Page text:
WEST PALM BEACH, Fla. - Did John Goodman's electronic ankle monitor break accidentally or because of tampering? That's the key question to be decided at a high-stakes criminal court hearing Tuesday.
Palm Beach County Circuit Judge Jeffrey Colbath is expected to decide whether the Wellington polo executive can again leave the Palm Beach County Jail on bond pending his appeal of a DUI manslaughter conviction and prison sentence.
In March, a jury found Goodman, 49, guilty of driving drunk and causing a February 2010 crash that killed Scott Wilson, 23. In May, Colbath sentenced Goodman to 16 years in prison, but also allowed him to post a $7 million bond while his attorneys seek relief from the 4th District Court of Appeal in West Palm Beach.
While the appeal is ongoing, Goodman's house arrest privileges were taken away late in the evening of Oct. 10, when authorities responded to an alert that his bracelet became inoperable.
Palm Beach County Sheriff Ric Bradshaw and his deputies accused Goodman — heir to a Texas heating and air conditioning fortune and founder of International Polo Club Palm Beach in Wellington — of intentionally destroying the GPS monitoring device with a handheld mirror in one of his mansion's bathrooms.
Goodman, who was paying $2,000 a day for two deputies to guard him on the property, reported he accidentally hit the monitor on a shower door.
At a hearing Oct. 12, Assistant State Attorney Sherri Collins argued the break from the mirror appeared to be deliberate and asked the judge to permanently revoke Goodman's bond and start the clock on his prison sentence.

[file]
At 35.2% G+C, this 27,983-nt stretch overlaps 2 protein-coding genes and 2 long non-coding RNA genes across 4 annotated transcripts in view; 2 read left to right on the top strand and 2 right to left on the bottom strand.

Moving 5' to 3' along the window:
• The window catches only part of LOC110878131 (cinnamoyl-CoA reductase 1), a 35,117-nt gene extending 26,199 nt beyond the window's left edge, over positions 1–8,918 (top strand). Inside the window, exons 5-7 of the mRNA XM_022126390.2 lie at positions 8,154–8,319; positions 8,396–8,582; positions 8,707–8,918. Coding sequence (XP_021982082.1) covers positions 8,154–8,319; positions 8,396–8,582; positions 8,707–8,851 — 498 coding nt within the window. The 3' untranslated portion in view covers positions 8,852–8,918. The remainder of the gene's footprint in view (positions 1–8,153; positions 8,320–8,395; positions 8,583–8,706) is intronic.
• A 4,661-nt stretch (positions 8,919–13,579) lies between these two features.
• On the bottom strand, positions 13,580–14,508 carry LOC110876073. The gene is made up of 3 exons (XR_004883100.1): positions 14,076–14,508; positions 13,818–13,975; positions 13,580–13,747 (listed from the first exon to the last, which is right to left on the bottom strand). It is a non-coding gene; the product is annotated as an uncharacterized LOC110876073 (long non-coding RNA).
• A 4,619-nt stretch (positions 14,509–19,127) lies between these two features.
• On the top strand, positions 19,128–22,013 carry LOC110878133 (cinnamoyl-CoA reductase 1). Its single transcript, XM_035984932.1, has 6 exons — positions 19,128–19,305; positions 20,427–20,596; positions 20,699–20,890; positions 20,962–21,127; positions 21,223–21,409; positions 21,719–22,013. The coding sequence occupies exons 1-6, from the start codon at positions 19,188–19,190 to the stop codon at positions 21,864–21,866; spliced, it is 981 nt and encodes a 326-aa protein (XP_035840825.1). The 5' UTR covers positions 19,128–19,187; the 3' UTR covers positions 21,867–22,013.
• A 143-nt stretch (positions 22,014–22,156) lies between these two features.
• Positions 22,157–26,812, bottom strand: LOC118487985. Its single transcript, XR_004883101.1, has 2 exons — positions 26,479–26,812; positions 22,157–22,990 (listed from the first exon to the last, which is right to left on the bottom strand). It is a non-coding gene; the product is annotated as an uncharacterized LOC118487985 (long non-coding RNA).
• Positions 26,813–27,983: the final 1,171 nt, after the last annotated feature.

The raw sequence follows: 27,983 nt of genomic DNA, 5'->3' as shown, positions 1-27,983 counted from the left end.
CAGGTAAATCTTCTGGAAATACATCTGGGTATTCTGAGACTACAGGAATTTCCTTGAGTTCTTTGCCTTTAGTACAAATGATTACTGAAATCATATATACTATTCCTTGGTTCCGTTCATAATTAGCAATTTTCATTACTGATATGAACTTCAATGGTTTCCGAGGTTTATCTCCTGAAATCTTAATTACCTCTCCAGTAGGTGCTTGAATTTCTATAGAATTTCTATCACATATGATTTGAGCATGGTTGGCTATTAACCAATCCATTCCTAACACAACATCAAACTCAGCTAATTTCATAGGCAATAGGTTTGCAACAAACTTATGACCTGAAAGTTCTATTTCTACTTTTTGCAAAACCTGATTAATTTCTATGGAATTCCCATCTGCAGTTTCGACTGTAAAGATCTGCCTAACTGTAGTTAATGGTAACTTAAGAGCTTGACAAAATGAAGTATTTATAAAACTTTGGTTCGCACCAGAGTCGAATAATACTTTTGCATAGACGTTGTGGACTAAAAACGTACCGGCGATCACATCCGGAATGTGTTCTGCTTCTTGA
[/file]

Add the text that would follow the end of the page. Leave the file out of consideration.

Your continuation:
But Colbath granted a request from Goodman's defense attorneys to suspend the hearing, to allow time for court-recorded interviews with deputies and an independent laboratory in Stuart to inspect the broken ankle monitor.
Those tests were performed Dec. 3, with an intact device used for comparison. A state crime lab also inspected the damaged monitor. The results of these examinations will be discussed when the hearing resumes Tuesday.
Collins said the state will stick with its request for Goodman to remain behind bars because of the incident.
Guy Fronstin, one of the attorney's defending Goodman, said his client did not try to break the monitor and should return home to wait out his appeal.
The state Attorney General's office filed papers last week urging the appellate court to uphold the polo mogul's March conviction and subsequent sentencing. Among numerous arguments, the state contends Colbath was right in denying a new trial for Goodman despite juror misconduct: a drinking experiment by juror Dennis DeMartin.
After the trial, DeMartin, of Delray Beach , said he had three vodka drinks the night before the verdict in an effort to assess how impaired Goodman might have been during the crash. DeMartin later published a book that recounts the experiment.
The state also rejected Goodman's other reasons for the appeal, stating that Colbath: properly denied a motion for judgment of acquittal; did not violate Goodman's due process rights; did not err by limiting the cross-examination of a witness; and did not make mistakes in jury instructions. Also, the state dismissed Goodman's contention that a litany of other errors warrants a new trial.